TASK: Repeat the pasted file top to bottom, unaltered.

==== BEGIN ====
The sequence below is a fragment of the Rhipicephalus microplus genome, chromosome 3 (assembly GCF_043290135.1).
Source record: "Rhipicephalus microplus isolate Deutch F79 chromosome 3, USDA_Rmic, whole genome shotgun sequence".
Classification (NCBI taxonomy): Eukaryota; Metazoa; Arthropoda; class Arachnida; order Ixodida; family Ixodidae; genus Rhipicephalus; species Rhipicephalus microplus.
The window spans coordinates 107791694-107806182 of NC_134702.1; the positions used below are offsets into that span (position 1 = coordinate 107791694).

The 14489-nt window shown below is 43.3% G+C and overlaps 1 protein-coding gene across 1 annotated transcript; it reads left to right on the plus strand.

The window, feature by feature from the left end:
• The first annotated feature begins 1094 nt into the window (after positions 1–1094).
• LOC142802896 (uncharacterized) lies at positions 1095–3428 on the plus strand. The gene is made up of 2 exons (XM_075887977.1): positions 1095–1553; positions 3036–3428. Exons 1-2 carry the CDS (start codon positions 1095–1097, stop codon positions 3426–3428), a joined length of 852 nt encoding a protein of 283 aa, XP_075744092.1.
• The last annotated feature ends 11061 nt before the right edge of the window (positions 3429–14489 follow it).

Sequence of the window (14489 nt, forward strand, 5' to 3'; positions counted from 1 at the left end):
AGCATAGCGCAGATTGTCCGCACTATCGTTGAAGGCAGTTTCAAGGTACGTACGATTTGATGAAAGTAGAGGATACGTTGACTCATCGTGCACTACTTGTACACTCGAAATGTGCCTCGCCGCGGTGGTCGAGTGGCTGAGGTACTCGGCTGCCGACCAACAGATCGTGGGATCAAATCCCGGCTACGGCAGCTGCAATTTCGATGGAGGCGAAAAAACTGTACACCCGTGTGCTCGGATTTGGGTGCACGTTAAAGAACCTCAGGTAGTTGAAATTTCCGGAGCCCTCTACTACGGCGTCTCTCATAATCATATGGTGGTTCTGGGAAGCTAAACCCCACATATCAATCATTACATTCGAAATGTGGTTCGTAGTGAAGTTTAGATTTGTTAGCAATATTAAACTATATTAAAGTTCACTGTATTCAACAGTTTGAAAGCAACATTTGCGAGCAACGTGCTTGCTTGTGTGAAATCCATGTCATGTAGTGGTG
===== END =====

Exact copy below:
The sequence below is a fragment of the Rhipicephalus microplus genome, chromosome 3 (assembly GCF_043290135.1).
Source record: "Rhipicephalus microplus isolate Deutch F79 chromosome 3, USDA_Rmic, whole genome shotgun sequence".
Classification (NCBI taxonomy): Eukaryota; Metazoa; Arthropoda; class Arachnida; order Ixodida; family Ixodidae; genus Rhipicephalus; species Rhipicephalus microplus.
The window spans coordinates 107791694-107806182 of NC_134702.1; the positions used below are offsets into that span (position 1 = coordinate 107791694).

The 14489-nt window shown below is 43.3% G+C and overlaps 1 protein-coding gene across 1 annotated transcript; it reads left to right on the plus strand.

The window, feature by feature from the left end:
• The first annotated feature begins 1094 nt into the window (after positions 1–1094).
• LOC142802896 (uncharacterized) lies at positions 1095–3428 on the plus strand. The gene is made up of 2 exons (XM_075887977.1): positions 1095–1553; positions 3036–3428. Exons 1-2 carry the CDS (start codon positions 1095–1097, stop codon positions 3426–3428), a joined length of 852 nt encoding a protein of 283 aa, XP_075744092.1.
• The last annotated feature ends 11061 nt before the right edge of the window (positions 3429–14489 follow it).

Sequence of the window (14489 nt, forward strand, 5' to 3'; positions counted from 1 at the left end):
AGCATAGCGCAGATTGTCCGCACTATCGTTGAAGGCAGTTTCAAGGTACGTACGATTTGATGAAAGTAGAGGATACGTTGACTCATCGTGCACTACTTGTACACTCGAAATGTGCCTCGCCGCGGTGGTCGAGTGGCTGAGGTACTCGGCTGCCGACCAACAGATCGTGGGATCAAATCCCGGCTACGGCAGCTGCAATTTCGATGGAGGCGAAAAAACTGTACACCCGTGTGCTCGGATTTGGGTGCACGTTAAAGAACCTCAGGTAGTTGAAATTTCCGGAGCCCTCTACTACGGCGTCTCTCATAATCATATGGTGGTTCTGGGAAGCTAAACCCCACATATCAATCATTACATTCGAAATGTGGTTCGTAGTGAAGTTTAGATTTGTTAGCAATATTAAACTATATTAAAGTTCACTGTATTCAACAGTTTGAAAGCAACATTTGCGAGCAACGTGCTTGCTTGTGTGAAATCCATGTCATGTAGTGGTG